You can also select any layer of the design and change the color. When cutting, this can be helpful to know which color paper or vinyl to load on the mat. Any matching colors in your design will be cut from the same material.
Helpful tip: This is also a creative way to create your own designs to print then cut. By selecting your colors and then clicking Flatten in the layers tab, you are essentially creating your own design towill be printed out on the material of your choice and then cut. This allows you to customize design elements to match your project. I love to do this to create custom stickers for my planner.
Once you have your shape how you want it, click Go. If you want to cut more than one flower, you can adjust the Project Copies number to however many you need.
Then, click Go again.
Smart Set Dial
Once you have created your project and are ready to cut, score, or write, you will need to set the Smart Set Dial to the type of material you have loaded on your mat. The dial has easy settings for paper, vinyl, iron-on, light cardstock, cardstock, bonded fabric, and poster board. This takes all the guess-work out of what individual settings you need for cut pressure, the number of cuts, and type of blade needed.
You can also set the dial to Custom to choose from a variety of less common materials – adhesive foil, magnets, felt, glitter cardstock, and washi tape to name a few.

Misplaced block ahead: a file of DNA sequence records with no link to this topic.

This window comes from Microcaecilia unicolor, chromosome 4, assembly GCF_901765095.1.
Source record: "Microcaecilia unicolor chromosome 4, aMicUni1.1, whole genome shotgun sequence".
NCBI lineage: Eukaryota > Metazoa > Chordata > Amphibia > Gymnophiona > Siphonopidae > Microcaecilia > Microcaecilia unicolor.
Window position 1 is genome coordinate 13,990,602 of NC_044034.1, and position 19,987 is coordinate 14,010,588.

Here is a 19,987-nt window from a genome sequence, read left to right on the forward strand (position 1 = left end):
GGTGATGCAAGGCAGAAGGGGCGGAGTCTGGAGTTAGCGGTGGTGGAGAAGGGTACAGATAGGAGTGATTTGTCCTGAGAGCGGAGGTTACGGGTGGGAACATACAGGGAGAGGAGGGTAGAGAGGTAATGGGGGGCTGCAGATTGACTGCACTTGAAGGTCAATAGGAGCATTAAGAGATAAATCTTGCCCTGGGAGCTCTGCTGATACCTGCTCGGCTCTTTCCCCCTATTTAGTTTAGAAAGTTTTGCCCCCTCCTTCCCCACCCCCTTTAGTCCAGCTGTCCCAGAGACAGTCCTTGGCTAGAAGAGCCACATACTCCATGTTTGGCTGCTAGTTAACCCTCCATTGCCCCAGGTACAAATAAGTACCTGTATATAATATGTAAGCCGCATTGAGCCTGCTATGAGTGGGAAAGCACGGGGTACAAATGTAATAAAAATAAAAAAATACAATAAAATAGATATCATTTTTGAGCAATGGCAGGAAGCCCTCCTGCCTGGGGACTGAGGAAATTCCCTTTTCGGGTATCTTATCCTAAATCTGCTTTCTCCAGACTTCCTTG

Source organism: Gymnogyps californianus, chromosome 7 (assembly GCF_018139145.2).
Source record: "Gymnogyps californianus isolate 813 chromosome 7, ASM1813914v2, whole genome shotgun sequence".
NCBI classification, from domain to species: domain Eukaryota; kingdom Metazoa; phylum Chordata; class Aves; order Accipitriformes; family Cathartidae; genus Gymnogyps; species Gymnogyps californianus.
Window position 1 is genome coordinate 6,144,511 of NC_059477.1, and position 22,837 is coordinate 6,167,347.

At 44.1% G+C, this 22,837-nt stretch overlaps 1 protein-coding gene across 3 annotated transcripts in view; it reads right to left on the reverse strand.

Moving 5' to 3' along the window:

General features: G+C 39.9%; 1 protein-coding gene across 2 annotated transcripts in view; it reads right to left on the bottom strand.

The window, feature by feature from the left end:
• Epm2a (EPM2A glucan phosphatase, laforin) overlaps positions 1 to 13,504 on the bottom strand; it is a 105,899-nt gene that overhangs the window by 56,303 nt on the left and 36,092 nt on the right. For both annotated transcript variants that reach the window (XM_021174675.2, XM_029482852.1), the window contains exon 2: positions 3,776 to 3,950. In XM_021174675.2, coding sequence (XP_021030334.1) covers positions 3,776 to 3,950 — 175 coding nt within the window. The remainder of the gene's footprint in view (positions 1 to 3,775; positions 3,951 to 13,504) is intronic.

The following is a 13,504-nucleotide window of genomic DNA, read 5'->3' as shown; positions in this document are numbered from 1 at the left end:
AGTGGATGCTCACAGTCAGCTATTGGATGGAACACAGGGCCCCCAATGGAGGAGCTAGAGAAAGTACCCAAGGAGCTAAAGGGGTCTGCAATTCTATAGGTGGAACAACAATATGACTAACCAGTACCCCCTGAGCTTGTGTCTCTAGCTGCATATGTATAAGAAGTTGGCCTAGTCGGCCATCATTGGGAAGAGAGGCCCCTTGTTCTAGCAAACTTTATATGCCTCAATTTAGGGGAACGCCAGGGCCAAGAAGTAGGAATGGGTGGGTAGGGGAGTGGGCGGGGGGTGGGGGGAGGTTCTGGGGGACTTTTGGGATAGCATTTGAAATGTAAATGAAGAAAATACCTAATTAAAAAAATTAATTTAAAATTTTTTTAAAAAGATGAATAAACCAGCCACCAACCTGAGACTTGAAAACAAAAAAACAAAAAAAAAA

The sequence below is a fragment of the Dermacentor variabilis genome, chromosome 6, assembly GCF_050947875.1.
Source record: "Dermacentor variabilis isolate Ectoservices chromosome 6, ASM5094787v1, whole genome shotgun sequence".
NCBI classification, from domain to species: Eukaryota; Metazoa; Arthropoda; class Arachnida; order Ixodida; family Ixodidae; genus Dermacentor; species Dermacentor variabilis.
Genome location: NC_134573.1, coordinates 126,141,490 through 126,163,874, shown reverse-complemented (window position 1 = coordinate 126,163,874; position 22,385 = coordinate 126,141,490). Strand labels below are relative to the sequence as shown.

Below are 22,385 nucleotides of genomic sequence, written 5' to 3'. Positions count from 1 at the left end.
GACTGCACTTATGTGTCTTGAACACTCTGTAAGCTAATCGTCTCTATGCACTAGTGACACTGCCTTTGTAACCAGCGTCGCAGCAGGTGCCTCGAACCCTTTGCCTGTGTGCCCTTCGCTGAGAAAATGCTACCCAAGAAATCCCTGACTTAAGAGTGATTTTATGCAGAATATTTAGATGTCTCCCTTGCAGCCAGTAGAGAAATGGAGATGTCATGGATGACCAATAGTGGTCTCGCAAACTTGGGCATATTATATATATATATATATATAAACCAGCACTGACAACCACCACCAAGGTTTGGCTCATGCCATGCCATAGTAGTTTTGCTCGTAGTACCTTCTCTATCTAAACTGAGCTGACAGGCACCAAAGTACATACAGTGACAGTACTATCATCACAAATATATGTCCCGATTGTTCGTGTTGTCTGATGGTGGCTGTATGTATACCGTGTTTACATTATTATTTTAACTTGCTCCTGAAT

Place your material right side up on your cutting mat. In this case, I want to cut out cardstock flowers for my cards.
Place the mat in the machine, click on the flashing arrow button and the mat will be loaded into the machine ready to cut. Be sure your Smart Set Dial is set on the cardstock setting, and click the C button. This will tell the machine to cut out your shape.
If you want to add writing to your shapes, it is so easy! Click on the Add Text button on the left. A box will open for you to add your text. Press enter to start a new line of text. Under the Edit tab on the right, you can change the font.
You can choose the option Has a Writing Style to select Cricut Fonts that work best with the pens. I chose the font Simple Celebrations. In the Edit menu, you can also center your text, choose how far apart to space the letters and words, the size of the letters, and the rotation.
To center the words on the rectangle, choose Select All at the top. Under the Align tab at the top click Center.
Before you cut out your design be sure to choose Select All and then Attach in the layers tab. This will tell the machine to write your text on the shape rather than somewhere else on the mat.
Insert your desired pen into the Accessory Slot A and the machine will automatically write the words and then cut out the shape, as you can see in my Thanksgiving Menus I created.
When you are creating cards, boxes, or 3D shapes, it is helpful to score the fold lines. You can create a score line by clicking Insert Shapes on the left, and then Score Line.
This tells the machine that you are using the scoring tool in Accessory slot A.
Now that you know the basics of how to cut, write, and score with the Cricut machine, the possibilities are endless. You can find helpful video tutorials on the Cricut here. Check out my Cricut Project page with all my Cricut tutorials in one convenient place.